an articulated ladder pivotably secured to the lower section of the frame, said ladder mounted for rotation between a climbing position extending vertically and downwardly from the frame and a base position extending horizontally and outwardly from the front side of the frame, said articulated ladder including
an upper section having an upper end and a lower end formed by two horizontally spaced-apart support secured together by a plurality of vertically spaced rungs,
a lower section having an upper and a lower end formed by two horizontally spaced-apart supports secured together by a plurality of vertically spaced-apart rungs,
pins connecting the lower end of the upper section for rotation about the upper end of said lower section, and
a floor secured to said lower section; and
means for retaining the articulated ladder in the base position.
Description
BACKGROUND OF THE INVENTION

This invention relates to collapsible and portable protective enclosure and, more particularly, to a tree stand adapted to be mounted and removed from a tree or pole.

During wildlife observation or hunting, it is often desirable to be located above the ground. A variety of portable tree stands have been developed which permit the outdoorsman to first mount the tree stand on a selected tree and then remove it at the conclusion of his observation. Many tree stands cause significant damage to the tree. Others are not portable and capable of being easily moved from tree to tree. Yet other tree stands are not capable of accommodating trees having a wide range of tree diameters.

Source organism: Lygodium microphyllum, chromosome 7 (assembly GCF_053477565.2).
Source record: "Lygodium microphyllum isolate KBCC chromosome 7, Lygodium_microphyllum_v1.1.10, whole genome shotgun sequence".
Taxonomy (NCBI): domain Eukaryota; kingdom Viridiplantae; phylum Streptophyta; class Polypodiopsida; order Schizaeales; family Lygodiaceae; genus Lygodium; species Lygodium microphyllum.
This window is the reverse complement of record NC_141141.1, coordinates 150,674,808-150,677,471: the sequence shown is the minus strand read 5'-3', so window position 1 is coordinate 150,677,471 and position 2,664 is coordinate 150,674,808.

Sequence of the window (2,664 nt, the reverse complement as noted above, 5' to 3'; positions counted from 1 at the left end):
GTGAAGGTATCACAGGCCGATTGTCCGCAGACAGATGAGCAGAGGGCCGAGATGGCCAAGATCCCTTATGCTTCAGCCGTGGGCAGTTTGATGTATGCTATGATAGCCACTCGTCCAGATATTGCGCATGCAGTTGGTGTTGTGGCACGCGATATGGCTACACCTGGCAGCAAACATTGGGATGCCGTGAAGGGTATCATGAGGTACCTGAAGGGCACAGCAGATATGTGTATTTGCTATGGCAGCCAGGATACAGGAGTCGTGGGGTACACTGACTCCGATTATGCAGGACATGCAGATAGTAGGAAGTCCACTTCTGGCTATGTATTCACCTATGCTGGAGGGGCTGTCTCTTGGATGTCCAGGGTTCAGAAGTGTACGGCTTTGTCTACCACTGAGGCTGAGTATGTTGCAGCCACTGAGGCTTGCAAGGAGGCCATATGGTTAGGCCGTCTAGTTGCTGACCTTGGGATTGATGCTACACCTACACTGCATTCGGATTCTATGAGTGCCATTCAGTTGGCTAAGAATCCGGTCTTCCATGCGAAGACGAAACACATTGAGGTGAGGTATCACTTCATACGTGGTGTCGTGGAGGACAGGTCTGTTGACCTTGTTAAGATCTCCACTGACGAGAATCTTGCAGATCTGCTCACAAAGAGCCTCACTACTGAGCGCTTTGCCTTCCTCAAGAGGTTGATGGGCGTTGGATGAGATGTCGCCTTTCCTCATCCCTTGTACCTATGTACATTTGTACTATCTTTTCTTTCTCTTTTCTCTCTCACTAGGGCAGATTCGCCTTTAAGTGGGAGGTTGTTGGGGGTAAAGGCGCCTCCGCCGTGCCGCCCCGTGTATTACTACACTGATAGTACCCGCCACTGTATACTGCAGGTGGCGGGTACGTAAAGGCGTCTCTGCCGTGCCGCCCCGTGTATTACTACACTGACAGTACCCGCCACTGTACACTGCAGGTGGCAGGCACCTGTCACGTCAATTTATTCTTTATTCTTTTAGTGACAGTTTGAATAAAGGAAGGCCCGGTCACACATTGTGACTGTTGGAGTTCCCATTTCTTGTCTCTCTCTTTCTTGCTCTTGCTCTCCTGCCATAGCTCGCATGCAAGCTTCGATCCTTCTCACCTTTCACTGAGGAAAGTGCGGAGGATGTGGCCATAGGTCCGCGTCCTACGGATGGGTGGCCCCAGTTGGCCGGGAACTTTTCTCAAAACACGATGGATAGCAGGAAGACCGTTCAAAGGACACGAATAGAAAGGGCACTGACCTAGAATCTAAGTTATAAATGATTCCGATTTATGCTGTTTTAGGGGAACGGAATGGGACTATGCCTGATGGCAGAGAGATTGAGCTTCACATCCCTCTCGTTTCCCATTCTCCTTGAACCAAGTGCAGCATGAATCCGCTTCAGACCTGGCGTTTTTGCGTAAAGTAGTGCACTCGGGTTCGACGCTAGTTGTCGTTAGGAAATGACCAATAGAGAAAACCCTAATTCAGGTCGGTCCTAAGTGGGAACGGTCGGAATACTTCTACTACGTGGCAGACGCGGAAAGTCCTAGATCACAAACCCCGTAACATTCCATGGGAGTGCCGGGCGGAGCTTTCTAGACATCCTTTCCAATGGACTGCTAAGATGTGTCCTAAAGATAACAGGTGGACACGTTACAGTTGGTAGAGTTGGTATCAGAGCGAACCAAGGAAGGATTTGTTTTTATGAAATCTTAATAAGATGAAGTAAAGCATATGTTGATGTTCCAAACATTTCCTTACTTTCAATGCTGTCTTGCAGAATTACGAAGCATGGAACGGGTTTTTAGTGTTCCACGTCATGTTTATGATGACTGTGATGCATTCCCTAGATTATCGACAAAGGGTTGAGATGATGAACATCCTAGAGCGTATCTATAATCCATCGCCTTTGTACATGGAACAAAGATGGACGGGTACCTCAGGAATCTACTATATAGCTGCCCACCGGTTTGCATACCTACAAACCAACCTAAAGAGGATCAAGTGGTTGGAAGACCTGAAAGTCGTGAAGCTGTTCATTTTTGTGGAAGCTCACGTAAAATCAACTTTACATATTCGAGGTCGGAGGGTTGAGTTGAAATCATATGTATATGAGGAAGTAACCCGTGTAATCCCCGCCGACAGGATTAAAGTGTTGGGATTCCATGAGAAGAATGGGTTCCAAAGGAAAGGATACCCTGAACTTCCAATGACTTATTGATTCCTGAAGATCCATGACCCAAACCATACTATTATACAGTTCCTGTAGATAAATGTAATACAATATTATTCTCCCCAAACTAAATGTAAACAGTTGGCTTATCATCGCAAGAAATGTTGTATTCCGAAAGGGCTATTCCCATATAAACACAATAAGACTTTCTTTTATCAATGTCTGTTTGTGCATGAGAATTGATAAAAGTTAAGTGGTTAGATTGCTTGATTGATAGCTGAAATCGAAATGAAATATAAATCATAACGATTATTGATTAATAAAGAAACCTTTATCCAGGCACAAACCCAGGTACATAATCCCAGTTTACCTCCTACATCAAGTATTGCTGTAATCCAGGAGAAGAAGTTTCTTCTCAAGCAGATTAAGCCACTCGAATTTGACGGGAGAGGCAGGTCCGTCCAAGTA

SUMMARY OF THE INVENTION

In accordance with the present invention, a portable and collapsible tree stand includes a frame, a mounting structure for securing the frame to a tree, a seat and a base. The tree stand may be detachably secured to a selected tree by the outdoorsman who enters the stand by a ladder which he then folds to provide the base which supports a floor. A rail supports a shroud which may be used for enclosing the stand. The mounting structure for securing the frame to the tree includes an adjustable band having tree-engaging studs which retain the stand vertically during use. A flexible member, such as a chain, girdles the tree to retain the stand in its position. An operator-adjustable crank draws the flexible member into engagement with the tree to assure a secure engagement of the tree-engaging studs with the tree.